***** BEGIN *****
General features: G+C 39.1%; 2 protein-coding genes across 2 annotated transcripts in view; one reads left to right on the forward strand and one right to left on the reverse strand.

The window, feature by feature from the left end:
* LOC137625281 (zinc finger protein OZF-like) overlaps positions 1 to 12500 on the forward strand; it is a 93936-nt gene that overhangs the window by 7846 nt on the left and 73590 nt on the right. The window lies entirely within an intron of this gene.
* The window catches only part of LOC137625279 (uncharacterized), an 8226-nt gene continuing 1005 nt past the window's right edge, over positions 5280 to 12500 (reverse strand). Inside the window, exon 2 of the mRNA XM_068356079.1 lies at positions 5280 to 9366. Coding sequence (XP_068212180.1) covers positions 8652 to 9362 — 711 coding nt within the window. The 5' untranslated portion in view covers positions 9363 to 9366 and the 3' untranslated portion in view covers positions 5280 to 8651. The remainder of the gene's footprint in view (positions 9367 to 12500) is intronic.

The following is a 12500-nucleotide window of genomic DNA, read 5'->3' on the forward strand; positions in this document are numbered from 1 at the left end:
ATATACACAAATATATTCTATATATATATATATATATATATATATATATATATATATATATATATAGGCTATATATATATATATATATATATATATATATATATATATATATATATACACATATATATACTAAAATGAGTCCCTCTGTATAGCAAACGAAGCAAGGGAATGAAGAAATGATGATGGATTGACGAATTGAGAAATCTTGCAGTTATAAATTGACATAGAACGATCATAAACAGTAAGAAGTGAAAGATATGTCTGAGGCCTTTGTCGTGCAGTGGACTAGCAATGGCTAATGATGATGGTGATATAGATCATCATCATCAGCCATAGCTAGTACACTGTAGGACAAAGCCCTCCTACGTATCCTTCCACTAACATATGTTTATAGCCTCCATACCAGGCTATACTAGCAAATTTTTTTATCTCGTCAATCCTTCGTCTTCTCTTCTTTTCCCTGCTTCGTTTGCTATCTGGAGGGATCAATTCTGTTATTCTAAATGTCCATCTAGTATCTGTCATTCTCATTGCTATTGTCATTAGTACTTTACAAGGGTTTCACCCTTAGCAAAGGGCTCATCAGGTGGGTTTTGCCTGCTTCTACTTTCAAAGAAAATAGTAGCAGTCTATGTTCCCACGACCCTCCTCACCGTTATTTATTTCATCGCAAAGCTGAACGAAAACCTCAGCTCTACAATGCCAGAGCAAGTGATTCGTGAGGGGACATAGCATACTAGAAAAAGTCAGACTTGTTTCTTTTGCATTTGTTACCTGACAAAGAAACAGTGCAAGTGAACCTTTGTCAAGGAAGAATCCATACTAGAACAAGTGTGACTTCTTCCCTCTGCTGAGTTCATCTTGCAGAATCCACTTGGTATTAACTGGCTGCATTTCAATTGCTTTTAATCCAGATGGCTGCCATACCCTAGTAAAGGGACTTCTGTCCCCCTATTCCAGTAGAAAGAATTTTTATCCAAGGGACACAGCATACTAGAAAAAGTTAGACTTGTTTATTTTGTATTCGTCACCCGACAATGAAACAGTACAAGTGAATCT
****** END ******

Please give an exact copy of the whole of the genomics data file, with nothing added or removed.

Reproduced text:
General features: G+C 39.1%; 2 protein-coding genes across 2 annotated transcripts in view; one reads left to right on the forward strand and one right to left on the reverse strand.

The window, feature by feature from the left end:
* LOC137625281 (zinc finger protein OZF-like) overlaps positions 1 to 12500 on the forward strand; it is a 93936-nt gene that overhangs the window by 7846 nt on the left and 73590 nt on the right. The window lies entirely within an intron of this gene.
* The window catches only part of LOC137625279 (uncharacterized), an 8226-nt gene continuing 1005 nt past the window's right edge, over positions 5280 to 12500 (reverse strand). Inside the window, exon 2 of the mRNA XM_068356079.1 lies at positions 5280 to 9366. Coding sequence (XP_068212180.1) covers positions 8652 to 9362 — 711 coding nt within the window. The 5' untranslated portion in view covers positions 9363 to 9366 and the 3' untranslated portion in view covers positions 5280 to 8651. The remainder of the gene's footprint in view (positions 9367 to 12500) is intronic.

The following is a 12500-nucleotide window of genomic DNA, read 5'->3' on the forward strand; positions in this document are numbered from 1 at the left end:
ATATACACAAATATATTCTATATATATATATATATATATATATATATATATATATATATATATATAGGCTATATATATATATATATATATATATATATATATATATATATATATATACACATATATATACTAAAATGAGTCCCTCTGTATAGCAAACGAAGCAAGGGAATGAAGAAATGATGATGGATTGACGAATTGAGAAATCTTGCAGTTATAAATTGACATAGAACGATCATAAACAGTAAGAAGTGAAAGATATGTCTGAGGCCTTTGTCGTGCAGTGGACTAGCAATGGCTAATGATGATGGTGATATAGATCATCATCATCAGCCATAGCTAGTACACTGTAGGACAAAGCCCTCCTACGTATCCTTCCACTAACATATGTTTATAGCCTCCATACCAGGCTATACTAGCAAATTTTTTTATCTCGTCAATCCTTCGTCTTCTCTTCTTTTCCCTGCTTCGTTTGCTATCTGGAGGGATCAATTCTGTTATTCTAAATGTCCATCTAGTATCTGTCATTCTCATTGCTATTGTCATTAGTACTTTACAAGGGTTTCACCCTTAGCAAAGGGCTCATCAGGTGGGTTTTGCCTGCTTCTACTTTCAAAGAAAATAGTAGCAGTCTATGTTCCCACGACCCTCCTCACCGTTATTTATTTCATCGCAAAGCTGAACGAAAACCTCAGCTCTACAATGCCAGAGCAAGTGATTCGTGAGGGGACATAGCATACTAGAAAAAGTCAGACTTGTTTCTTTTGCATTTGTTACCTGACAAAGAAACAGTGCAAGTGAACCTTTGTCAAGGAAGAATCCATACTAGAACAAGTGTGACTTCTTCCCTCTGCTGAGTTCATCTTGCAGAATCCACTTGGTATTAACTGGCTGCATTTCAATTGCTTTTAATCCAGATGGCTGCCATACCCTAGTAAAGGGACTTCTGTCCCCCTATTCCAGTAGAAAGAATTTTTATCCAAGGGACACAGCATACTAGAAAAAGTTAGACTTGTTTATTTTGTATTCGTCACCCGACAATGAAACAGTACAAGTGAATCT